Thursday, July 19, 2007

Does investing in IPOs make sense ?

IPO's ... Investors another dilemna

For investors today, there are also more companies to consider than ever before. Every day it seems another batch of companies is going public.

In this highly competitive market, some of them need quick and large injections of capital just to survive. But sometimes this race to an IPO comes at the expense of laying the foundation for a viable, long-term company. As long as investors stay hungry for public offerings, there will be even more IPOs.

When a company goes public these days, the number of shares offered to the public often represents only a small percentage of the company's total shares. Now, simple economics tells us that with heightened demand and a limited supply, the price is going to climb. But when current demand is already at extraordinary levels, the price tends to skyrocket.
By limiting the number of shares that are offered to the public, however, the underwriters, venture capitalists, and other select participants have much to gain. They are the ones who own the rest of the stock that was not offered in the IPO. While the rest of us are scrambling for a few shares and driving up the price, these company `insiders' can sell their own shares down the road for a much higher price.

So the moot question is "Does investing in IPOs make sense?"

Anand rathi group has come out with an excellent report on answering the same question. Some excerpts from the report


Is the euphoria about IPOs justified?
􀂾 The last four financial years saw ~ Rs. 900 billion primary public equity mobilisation.
But the demand is clearly ahead of supply as reflected in large oversubscription of
many IPOs. The question is whether this euphoria is justified?
Do Indian book built IPOs really yield 'abnormal' return?
􀂾 We examine 159 book-built initial public offerings (IPOs) in India between 2000
and 2007 and find two-thirds of these issues resulted in listing gains. But it is disturbing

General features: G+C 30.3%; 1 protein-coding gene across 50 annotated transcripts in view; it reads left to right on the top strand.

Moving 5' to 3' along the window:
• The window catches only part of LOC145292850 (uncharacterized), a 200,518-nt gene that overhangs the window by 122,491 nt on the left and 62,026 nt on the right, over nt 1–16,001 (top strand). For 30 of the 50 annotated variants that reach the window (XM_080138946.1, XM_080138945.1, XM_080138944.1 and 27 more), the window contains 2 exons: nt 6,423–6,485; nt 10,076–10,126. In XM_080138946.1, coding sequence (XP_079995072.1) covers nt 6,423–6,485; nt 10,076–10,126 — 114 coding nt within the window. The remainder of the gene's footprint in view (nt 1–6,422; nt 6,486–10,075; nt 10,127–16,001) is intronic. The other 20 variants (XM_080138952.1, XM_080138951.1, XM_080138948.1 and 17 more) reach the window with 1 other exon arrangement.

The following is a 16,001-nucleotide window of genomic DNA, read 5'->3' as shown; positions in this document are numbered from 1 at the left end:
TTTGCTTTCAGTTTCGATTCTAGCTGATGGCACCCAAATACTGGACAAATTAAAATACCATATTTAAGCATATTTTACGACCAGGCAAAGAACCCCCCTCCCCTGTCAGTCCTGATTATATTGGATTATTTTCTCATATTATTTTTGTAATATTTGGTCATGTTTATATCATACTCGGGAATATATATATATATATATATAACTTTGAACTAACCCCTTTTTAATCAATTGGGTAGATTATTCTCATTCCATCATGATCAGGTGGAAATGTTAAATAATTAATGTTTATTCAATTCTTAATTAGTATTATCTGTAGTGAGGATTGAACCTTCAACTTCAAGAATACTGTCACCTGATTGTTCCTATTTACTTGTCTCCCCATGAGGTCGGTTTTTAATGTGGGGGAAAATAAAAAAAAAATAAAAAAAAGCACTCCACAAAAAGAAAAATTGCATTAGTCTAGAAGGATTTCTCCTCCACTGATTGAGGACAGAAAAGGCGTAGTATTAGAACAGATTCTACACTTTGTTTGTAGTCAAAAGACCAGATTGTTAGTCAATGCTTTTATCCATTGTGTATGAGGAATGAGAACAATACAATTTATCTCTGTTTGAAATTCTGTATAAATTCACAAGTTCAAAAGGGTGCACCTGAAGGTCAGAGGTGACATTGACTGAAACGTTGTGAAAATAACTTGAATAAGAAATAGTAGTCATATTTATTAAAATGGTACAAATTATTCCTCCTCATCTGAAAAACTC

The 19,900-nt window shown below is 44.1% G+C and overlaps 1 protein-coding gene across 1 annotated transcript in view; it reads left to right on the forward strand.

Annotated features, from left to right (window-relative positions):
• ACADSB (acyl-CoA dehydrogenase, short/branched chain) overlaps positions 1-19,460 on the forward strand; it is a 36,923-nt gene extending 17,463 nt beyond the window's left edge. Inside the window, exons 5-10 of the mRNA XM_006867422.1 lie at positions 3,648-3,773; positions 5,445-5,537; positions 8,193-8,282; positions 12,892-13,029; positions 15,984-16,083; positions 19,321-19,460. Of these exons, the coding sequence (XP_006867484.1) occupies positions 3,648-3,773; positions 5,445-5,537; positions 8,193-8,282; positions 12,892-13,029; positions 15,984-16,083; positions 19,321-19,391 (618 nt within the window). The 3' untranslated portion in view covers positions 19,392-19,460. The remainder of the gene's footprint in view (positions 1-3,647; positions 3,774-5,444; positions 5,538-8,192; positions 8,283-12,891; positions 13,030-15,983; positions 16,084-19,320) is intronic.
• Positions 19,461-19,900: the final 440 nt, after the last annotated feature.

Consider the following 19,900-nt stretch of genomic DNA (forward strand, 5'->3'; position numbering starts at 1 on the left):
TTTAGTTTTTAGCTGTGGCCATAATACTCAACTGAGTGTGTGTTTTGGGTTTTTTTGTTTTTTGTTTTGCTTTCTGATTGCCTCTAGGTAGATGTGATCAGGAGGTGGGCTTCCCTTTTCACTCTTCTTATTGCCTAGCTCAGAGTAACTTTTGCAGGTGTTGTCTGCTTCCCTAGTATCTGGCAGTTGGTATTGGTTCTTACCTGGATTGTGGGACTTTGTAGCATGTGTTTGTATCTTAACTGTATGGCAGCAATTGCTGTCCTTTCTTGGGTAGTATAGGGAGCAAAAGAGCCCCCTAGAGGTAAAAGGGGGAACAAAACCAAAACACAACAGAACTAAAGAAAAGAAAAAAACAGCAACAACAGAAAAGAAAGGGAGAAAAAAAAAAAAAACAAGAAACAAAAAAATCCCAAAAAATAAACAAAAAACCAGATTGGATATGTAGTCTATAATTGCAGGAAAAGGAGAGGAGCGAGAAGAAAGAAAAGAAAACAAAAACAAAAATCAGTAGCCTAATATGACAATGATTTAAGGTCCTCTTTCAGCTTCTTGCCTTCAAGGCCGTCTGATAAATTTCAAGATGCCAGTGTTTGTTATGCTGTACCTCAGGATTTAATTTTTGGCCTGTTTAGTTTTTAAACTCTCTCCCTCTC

to note that such gains have eroded sharply in the recent years.
What makes an IPO hot?
􀂾 We explore relationships between listing gain or money left on the table with factors
such as the sector of IPO issuing company, market cap, issue size, valuation, standing
of the lead manager, post issue promoter holding, etc.
􀂾 In general, we find a kind of 'central tendency' whereby mid-cap companies, midsized
issues, middle-aged (7 - 10 years old) companies, issues managed by midsized
investment managers generally yield the best listing gain.
Do investors really gain from participating in IPOs?
􀂾 Due to large oversubscription, significant interest and opportunity cost of funds
blocked during listing period, absolute listing gain is a not a good measure for
realisable gains from participation in IPO.
􀂾 Our exercise on the realised listing gain of different classes of investors show that
such gains are generally much lower than absolute listing gain.
How long to hold an IPO scrip?
􀂾 Our exercise suggests that listing day and around 100 trading days after listing can
be two important exit points from IPO scrip. However, even after 100 trading
days, our IPO scrip index continued to outperform broad market index indicating
'abnormal' return for the buy and hold investors.
What next?
􀂾 Falling absolute listing gains and low realised listing gains are not in line with the
longer term interest of the primary equity market or the economy. We propose
certain measures, which could be explored to address this situation."

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